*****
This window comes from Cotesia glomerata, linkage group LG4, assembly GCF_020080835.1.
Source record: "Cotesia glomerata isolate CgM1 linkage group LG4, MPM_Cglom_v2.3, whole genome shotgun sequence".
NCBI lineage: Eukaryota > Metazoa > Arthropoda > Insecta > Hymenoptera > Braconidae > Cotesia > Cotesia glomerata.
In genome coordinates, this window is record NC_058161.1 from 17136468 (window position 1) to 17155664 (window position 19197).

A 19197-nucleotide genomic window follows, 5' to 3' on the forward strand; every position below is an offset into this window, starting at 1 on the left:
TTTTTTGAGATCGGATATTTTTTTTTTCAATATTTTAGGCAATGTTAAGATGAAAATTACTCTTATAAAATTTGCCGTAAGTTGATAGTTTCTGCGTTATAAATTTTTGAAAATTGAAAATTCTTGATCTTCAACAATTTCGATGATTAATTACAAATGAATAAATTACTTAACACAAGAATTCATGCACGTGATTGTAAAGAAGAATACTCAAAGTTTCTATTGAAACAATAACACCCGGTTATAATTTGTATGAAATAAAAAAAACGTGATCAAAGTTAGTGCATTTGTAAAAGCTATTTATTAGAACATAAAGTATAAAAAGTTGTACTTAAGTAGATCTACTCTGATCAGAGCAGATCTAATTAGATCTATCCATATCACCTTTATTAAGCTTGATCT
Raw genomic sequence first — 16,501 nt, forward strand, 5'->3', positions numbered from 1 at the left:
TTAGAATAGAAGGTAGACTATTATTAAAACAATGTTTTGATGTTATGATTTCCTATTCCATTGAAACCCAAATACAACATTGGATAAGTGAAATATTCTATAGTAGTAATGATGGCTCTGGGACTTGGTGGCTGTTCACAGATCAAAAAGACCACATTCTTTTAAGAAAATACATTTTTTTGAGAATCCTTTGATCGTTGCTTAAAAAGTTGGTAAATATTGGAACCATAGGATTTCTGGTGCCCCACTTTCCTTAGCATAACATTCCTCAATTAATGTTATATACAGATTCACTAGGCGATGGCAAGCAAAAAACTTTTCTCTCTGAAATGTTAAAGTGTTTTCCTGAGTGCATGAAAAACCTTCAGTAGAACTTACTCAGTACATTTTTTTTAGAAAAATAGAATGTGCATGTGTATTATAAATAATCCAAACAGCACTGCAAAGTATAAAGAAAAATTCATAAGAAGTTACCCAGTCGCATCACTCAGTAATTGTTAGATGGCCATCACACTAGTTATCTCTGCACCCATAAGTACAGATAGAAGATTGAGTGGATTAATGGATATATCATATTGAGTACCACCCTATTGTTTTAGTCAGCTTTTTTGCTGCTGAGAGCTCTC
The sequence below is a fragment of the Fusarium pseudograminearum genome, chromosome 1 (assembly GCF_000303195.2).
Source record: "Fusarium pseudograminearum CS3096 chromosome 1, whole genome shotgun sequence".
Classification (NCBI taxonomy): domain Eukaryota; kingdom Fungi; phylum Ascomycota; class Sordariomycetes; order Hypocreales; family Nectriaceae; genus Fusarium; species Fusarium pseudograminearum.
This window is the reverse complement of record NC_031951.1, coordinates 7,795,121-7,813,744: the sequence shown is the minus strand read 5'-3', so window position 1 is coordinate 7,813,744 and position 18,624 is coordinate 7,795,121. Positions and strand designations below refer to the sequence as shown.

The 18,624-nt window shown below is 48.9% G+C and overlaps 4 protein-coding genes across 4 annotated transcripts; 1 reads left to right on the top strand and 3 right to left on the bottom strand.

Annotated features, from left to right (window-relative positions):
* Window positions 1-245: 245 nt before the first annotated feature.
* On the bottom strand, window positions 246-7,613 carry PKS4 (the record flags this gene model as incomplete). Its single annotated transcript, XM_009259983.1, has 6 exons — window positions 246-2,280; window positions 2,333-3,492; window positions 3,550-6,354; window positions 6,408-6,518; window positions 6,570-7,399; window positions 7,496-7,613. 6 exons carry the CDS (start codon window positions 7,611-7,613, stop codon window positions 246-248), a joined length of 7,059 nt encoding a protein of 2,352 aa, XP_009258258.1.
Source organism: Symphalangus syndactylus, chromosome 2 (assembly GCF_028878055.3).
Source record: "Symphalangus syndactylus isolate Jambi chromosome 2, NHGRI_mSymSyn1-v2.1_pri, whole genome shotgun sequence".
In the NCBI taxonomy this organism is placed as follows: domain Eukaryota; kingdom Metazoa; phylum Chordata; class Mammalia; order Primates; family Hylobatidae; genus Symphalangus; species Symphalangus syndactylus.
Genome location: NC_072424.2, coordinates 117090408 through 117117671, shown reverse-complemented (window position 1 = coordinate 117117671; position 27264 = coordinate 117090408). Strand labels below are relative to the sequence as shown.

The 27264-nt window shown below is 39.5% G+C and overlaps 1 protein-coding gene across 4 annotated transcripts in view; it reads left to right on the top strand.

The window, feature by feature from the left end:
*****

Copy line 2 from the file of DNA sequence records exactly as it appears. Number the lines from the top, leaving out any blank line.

Source record: "Cotesia glomerata isolate CgM1 linkage group LG4, MPM_Cglom_v2.3, whole genome shotgun sequence".